In recent years, China’s leaders seemed to have gained a greater reputation for respectability. Some observers have perhaps been distracted by China’s surging economy. Others may sincerely believe the rhetoric used by Chinese leaders, as they feign a commitment to human rights and international law. Some may believe that increased geopolitical power should inherently bring greater respect and legitimacy.

Yet the Chinese regime continues to restrict fundamental human rights that belong to all members of the human family, and this will continue even if these reforms are fully implemented. China certainly is no longer the totalitarian regime that it was under Mao during the Cultural Revolution. However, despite allowing increased economic freedom and opportunity in recent decades, its willingness to invade the most private spheres of the person’s existence in its assault on family life and religious practice, as well as its aggressive suppression of human rights and democracy activists, reveals its enduring totalitarian tendencies. The regime’s willingness to support the most brutal regimes on the planet in its foreign policy confirms the fundamentally immoral, vicious nature of the regime.     

The one-child policy is rife with injustice, from economically crippling fines and involuntary sterilizations to forced abortion and infanticide. It has directly resulted in gendercide—the widespread killing of girls because of their gender. This will not change with the announced revisions. The one-child policy (any use of government coercion to limit family size, really) is intrinsically incompatible with the common good and human rights.

China’s assault on the family highlights the wisdom of subsidiarity, which was articulated during a time when authoritarian and totalitarian regimes were destroying intermediary institutions in order to instrumentally use persons to achieve the goals of the state. The human lives that China’s regime is destroying are similarly mere numbers to its Legalist leaders, numbers to achieve targets the state deems desirable in its program of technocratic terror.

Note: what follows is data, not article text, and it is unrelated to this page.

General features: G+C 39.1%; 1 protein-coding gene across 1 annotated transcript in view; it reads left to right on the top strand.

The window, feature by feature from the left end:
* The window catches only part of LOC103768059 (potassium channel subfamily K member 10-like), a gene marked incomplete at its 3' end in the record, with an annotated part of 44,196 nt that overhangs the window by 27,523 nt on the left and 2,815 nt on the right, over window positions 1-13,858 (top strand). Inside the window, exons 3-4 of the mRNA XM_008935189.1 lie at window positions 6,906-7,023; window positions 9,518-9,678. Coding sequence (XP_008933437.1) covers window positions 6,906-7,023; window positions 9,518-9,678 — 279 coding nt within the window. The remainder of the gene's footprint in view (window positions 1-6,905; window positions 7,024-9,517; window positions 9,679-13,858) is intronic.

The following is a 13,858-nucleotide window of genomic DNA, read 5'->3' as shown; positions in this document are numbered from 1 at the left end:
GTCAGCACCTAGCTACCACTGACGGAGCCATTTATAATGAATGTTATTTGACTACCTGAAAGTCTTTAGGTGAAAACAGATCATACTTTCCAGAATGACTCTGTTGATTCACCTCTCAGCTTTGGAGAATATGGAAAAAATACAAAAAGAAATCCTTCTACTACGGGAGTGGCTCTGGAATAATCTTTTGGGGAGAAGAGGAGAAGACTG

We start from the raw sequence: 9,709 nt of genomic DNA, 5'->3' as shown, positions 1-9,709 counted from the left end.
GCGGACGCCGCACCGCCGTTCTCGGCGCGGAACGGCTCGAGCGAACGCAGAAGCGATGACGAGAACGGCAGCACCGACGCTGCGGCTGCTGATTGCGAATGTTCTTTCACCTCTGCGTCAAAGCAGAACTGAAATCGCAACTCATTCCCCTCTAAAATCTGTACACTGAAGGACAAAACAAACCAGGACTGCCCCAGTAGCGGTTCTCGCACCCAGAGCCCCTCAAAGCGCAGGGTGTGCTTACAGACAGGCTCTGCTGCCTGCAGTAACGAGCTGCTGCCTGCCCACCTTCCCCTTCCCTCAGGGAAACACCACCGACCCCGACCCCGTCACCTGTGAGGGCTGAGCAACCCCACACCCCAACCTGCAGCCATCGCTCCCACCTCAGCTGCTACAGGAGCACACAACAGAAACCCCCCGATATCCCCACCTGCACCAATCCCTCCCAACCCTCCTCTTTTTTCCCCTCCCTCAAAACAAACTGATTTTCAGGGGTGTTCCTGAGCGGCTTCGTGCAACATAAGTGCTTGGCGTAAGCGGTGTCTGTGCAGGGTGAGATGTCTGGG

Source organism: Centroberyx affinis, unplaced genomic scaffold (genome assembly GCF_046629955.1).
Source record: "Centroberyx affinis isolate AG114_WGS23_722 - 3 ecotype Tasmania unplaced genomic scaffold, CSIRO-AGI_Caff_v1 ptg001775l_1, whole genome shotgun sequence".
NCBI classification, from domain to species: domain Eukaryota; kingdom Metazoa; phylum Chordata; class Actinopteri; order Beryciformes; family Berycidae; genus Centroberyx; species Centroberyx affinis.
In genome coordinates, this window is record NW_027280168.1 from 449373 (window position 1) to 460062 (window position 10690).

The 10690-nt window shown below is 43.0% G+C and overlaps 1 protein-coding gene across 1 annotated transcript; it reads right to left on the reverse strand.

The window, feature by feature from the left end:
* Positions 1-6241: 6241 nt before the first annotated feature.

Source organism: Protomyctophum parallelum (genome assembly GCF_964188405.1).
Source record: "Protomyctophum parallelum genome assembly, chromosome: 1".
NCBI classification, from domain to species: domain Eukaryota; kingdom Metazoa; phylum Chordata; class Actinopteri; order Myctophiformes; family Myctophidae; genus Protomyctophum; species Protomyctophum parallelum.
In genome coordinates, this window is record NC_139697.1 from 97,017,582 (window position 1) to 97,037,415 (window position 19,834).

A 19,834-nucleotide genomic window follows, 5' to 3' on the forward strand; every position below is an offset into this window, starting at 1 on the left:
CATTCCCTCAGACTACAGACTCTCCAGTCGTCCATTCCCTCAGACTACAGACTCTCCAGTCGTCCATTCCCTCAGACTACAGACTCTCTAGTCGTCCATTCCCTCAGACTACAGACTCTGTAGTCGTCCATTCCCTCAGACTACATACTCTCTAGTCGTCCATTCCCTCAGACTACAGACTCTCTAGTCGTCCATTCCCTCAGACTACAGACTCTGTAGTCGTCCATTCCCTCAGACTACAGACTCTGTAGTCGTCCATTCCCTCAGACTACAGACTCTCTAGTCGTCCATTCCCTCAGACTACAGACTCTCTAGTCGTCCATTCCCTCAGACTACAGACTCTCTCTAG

China is notorious for its persecution of human rights activists. Will this change if RTL camps are shut down? Amnesty International’s Corinna-Barbara Francis warns that these camps “are just one piece in the intricate network of arbitrary detention (centers) used by the Chinese government to punish individuals who exercise their human rights in ways the authorities find threatening,” and “there is the very real risk that the Chinese authorities will abolish one system of arbitrary detention only to expand the use of others.” There is absolutely no reason to believe China will tolerate political dissent or permit the activism of those fighting on behalf of human dignity and human rights.

This is clear not only from its domestic policies, but also its support for other violent, brutal regimes, including those run by genocidaires and other perpetrators of mass atrocities. China has backed repressive regimes from North Korea to Zimbabwe and even provided key support to murderous dictators, such as Bashar Assad of Syria and Omar al-Bashir of Sudan, enabling their mass murder. Their consistent disregard for human rights abroad mirrors their indifference to human rights within China’s own borders.    

China remains a brutal authoritarian regime with totalitarian tendencies. Only an end to one-party rule will produce the change that is necessary for the Chinese people to finally enjoy their inalienable rights. So while we should acknowledge these positive developments in China, we must not let them distract us from the larger reality. No matter China’s growth rate or regional power, it remains a pathetic tyranny—an embarrassment to the international community and a disgrace to the global community in its disregard for universal human rights.